Women, however, see a world "comprised of relationships rather than of people standing alone, a world that coheres through human connections rather than through systems of rules" (Gilligan, 1982). Women generate an ethic of care and responsibility premised on the ideal of nonviolence and the assumption that no one should be injured. These values are based on the concept of equality and the recognition of differences in need. Morality becomes a problem of the inclusion of everyone's needs rather than a problem of balancing claims. This code of responsibility recognizes the fundamental human condition of attachment to one another. Attachment creates and sustains human community. Moral dilemmas are to be approached in such a way that the preservation of human relationships is primary (Gilligan 1982).
For boys and men, separation and individuation are critically tied to gender identity, since separation from the mother is essential for the development of masculinity. For girls and women, issues of femininity or feminine identity do not depend on the achievement of separation from the mother or on the progress of individuation. Since masculinity is defined through separation while femininity is defined through attachment, male gender identity is threatened by intimacy while female gender identity is threatened by separation. Males have difficulty with relationships and females have difficulties with individuation (Gilligan, 1982).
Women's identity development is therefore tied to interpersonal connections, as they establish ties with others, while men's development is associated more strongly with intrapersonal issues and assertions of independence and autonomy (Pastorino et al., 1995). This gender difference has broad ramifications. For example, occupational identity achievement for men has been related to a competitive attitude about work and striving for materialistic goals. Women’s achievement of occupational identity has been shown to relate to gaining acceptance and approval from others.
Once we acknowledge that there are gender differences in academics, personality and identity development, it is not surprising to find differences in relation to religion as well. While religious belief was found to be a vital component in the formation of the identity of religious female adolescents, no significant relationship was found between religious beliefs and general identity development in boys (Fisherman, 2004).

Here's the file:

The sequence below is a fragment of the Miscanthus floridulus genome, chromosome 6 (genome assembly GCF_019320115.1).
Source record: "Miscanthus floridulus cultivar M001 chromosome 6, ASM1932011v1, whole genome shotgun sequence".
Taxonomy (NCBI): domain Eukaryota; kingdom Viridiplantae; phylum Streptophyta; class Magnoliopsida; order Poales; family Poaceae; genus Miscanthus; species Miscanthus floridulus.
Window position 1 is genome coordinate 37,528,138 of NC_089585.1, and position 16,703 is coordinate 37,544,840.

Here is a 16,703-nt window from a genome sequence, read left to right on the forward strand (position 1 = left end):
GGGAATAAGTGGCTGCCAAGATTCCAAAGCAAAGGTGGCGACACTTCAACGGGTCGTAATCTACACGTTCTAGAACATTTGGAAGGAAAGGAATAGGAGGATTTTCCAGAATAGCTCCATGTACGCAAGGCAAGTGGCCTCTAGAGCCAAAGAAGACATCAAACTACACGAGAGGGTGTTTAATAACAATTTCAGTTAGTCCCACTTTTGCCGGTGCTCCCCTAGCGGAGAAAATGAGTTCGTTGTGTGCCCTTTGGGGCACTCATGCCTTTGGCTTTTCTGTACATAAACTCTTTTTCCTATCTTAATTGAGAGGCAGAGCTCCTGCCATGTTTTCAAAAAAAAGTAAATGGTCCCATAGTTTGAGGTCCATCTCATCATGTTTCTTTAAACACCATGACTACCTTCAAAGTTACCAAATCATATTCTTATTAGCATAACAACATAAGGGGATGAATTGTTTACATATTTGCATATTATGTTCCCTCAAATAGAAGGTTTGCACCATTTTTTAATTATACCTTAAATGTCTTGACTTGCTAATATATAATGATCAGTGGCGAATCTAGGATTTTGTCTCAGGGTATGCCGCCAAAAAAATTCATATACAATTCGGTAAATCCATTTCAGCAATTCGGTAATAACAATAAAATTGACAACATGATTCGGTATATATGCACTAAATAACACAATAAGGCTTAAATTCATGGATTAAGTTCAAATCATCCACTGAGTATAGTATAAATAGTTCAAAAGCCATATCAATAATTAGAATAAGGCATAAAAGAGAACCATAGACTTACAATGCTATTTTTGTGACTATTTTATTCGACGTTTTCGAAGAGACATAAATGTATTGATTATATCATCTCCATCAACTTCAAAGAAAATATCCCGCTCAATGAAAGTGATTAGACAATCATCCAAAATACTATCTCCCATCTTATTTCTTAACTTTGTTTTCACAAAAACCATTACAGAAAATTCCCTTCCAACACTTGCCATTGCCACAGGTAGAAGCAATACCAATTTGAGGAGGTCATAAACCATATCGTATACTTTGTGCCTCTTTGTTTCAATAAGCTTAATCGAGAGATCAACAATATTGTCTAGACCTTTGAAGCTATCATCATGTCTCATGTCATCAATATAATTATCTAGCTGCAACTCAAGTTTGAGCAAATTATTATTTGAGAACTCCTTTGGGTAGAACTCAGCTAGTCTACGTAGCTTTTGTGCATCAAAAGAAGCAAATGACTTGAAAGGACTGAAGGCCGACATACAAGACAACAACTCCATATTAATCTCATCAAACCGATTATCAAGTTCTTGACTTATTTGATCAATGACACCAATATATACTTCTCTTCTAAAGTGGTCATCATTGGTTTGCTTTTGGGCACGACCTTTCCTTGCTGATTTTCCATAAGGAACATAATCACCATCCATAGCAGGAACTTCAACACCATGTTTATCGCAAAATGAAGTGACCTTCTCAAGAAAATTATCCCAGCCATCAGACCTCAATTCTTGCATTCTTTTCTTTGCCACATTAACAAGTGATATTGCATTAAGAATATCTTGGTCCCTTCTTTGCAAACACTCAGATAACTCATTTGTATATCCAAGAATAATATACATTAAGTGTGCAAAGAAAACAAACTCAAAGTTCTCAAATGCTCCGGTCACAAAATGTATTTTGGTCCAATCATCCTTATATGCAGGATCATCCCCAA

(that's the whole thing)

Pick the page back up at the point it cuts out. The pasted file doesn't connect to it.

Women are more religious than men on virtually every measure (Argyle and Beit Hallahmi, 1996). This fact appears to be true over the life course and regardless of the type of religious organization or belief system (Miller and Hoffman, 1995). Moreover, the claim is so widely accepted that at this point, it is regarded as axiomatic; many researchers even begin with this assumption.
Men and women differ considerably in their religious affiliation, behaviors and beliefs. Women pray privately and attend church with greater frequency than men and are more likely to be involved in church-run groups (Feltey and Poloma, 1991). Women also read the Bible more often than do men (Harrison, 1983), tend to be more religiously conservative in their beliefs (Argyle and Beit Hallahmi, 1975), and more orthodox in their acceptance of the Bible (Feltey and Poloma, 1991). Females are more likely than males to express a belief in God (Francis, 1997), in life-after-death, and tend to hold more traditional beliefs in general (DeVaus and McAllister, 1987).
Interestingly, the most notable difference between men and women is seen in private devotion (i.e., prayer and Bible reading) (Argyle and Beit Hallahmi, 1996). If the dominant image is of God as being male, then it is only natural that men and women relate to Him differently and develop different attitudes and images of God (Krejci, 1996). Females are more likely to describe God as loving, comforting and forgiving, while males tend to view him as a supreme power, driving force and planner or controller (Nelsen, Cheek, Au, 1985, Foster and Babcock, 2001). Women also feel closer to G-d. (Feltey and Poloma, 1991) While women are more likely to view God as a healer, both men and women equally view God as king and as relational (Nelson, Cheek, Au, 1977). Women were more likely than men to see God as immanent as opposed to transcendent, and were more likely to see God as a friend and confidant than as lord or master (Walter and Davie, 1998). The difference in description seems to reflect male and female ideals and motivations (Argyle and Beit Hallahmi, 1975).